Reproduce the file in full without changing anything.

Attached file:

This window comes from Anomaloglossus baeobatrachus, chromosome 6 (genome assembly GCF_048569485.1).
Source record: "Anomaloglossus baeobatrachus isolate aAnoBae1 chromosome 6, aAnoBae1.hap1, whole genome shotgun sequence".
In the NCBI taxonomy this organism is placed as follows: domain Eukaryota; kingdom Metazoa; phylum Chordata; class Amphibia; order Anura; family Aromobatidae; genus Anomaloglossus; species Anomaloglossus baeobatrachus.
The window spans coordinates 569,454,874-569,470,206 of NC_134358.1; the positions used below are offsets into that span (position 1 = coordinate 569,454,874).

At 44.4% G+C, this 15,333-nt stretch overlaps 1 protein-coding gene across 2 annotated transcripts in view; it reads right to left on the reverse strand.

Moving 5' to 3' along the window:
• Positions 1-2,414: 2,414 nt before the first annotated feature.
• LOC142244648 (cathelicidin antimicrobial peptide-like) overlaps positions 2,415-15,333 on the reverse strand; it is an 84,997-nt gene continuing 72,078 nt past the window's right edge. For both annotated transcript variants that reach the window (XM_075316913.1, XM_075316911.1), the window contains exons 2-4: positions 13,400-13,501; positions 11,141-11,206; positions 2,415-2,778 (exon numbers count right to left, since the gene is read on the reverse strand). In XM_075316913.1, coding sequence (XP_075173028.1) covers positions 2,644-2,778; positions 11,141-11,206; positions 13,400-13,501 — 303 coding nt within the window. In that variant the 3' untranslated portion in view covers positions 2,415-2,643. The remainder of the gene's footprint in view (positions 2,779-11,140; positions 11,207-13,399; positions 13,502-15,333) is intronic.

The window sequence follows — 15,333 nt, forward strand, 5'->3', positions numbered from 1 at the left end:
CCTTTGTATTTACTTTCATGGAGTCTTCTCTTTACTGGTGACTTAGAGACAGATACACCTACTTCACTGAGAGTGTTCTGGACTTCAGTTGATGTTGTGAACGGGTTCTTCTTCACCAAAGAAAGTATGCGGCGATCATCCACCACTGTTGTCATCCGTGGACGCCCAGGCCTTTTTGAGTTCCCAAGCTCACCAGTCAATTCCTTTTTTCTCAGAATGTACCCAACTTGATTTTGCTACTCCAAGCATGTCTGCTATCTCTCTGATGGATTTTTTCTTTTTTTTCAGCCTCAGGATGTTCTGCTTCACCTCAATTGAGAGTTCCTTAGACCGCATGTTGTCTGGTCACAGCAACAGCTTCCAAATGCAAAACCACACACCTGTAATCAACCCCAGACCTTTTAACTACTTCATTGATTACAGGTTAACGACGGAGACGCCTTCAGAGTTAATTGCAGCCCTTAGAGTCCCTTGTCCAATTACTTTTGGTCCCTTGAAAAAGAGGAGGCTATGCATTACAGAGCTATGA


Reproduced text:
This window comes from Anomaloglossus baeobatrachus, chromosome 6 (genome assembly GCF_048569485.1).
Source record: "Anomaloglossus baeobatrachus isolate aAnoBae1 chromosome 6, aAnoBae1.hap1, whole genome shotgun sequence".
In the NCBI taxonomy this organism is placed as follows: domain Eukaryota; kingdom Metazoa; phylum Chordata; class Amphibia; order Anura; family Aromobatidae; genus Anomaloglossus; species Anomaloglossus baeobatrachus.
The window spans coordinates 569,454,874-569,470,206 of NC_134358.1; the positions used below are offsets into that span (position 1 = coordinate 569,454,874).

At 44.4% G+C, this 15,333-nt stretch overlaps 1 protein-coding gene across 2 annotated transcripts in view; it reads right to left on the reverse strand.

Moving 5' to 3' along the window:
• Positions 1-2,414: 2,414 nt before the first annotated feature.
• LOC142244648 (cathelicidin antimicrobial peptide-like) overlaps positions 2,415-15,333 on the reverse strand; it is an 84,997-nt gene continuing 72,078 nt past the window's right edge. For both annotated transcript variants that reach the window (XM_075316913.1, XM_075316911.1), the window contains exons 2-4: positions 13,400-13,501; positions 11,141-11,206; positions 2,415-2,778 (exon numbers count right to left, since the gene is read on the reverse strand). In XM_075316913.1, coding sequence (XP_075173028.1) covers positions 2,644-2,778; positions 11,141-11,206; positions 13,400-13,501 — 303 coding nt within the window. In that variant the 3' untranslated portion in view covers positions 2,415-2,643. The remainder of the gene's footprint in view (positions 2,779-11,140; positions 11,207-13,399; positions 13,502-15,333) is intronic.

The window sequence follows — 15,333 nt, forward strand, 5'->3', positions numbered from 1 at the left end:
CCTTTGTATTTACTTTCATGGAGTCTTCTCTTTACTGGTGACTTAGAGACAGATACACCTACTTCACTGAGAGTGTTCTGGACTTCAGTTGATGTTGTGAACGGGTTCTTCTTCACCAAAGAAAGTATGCGGCGATCATCCACCACTGTTGTCATCCGTGGACGCCCAGGCCTTTTTGAGTTCCCAAGCTCACCAGTCAATTCCTTTTTTCTCAGAATGTACCCAACTTGATTTTGCTACTCCAAGCATGTCTGCTATCTCTCTGATGGATTTTTTCTTTTTTTTCAGCCTCAGGATGTTCTGCTTCACCTCAATTGAGAGTTCCTTAGACCGCATGTTGTCTGGTCACAGCAACAGCTTCCAAATGCAAAACCACACACCTGTAATCAACCCCAGACCTTTTAACTACTTCATTGATTACAGGTTAACGACGGAGACGCCTTCAGAGTTAATTGCAGCCCTTAGAGTCCCTTGTCCAATTACTTTTGGTCCCTTGAAAAAGAGGAGGCTATGCATTACAGAGCTATGA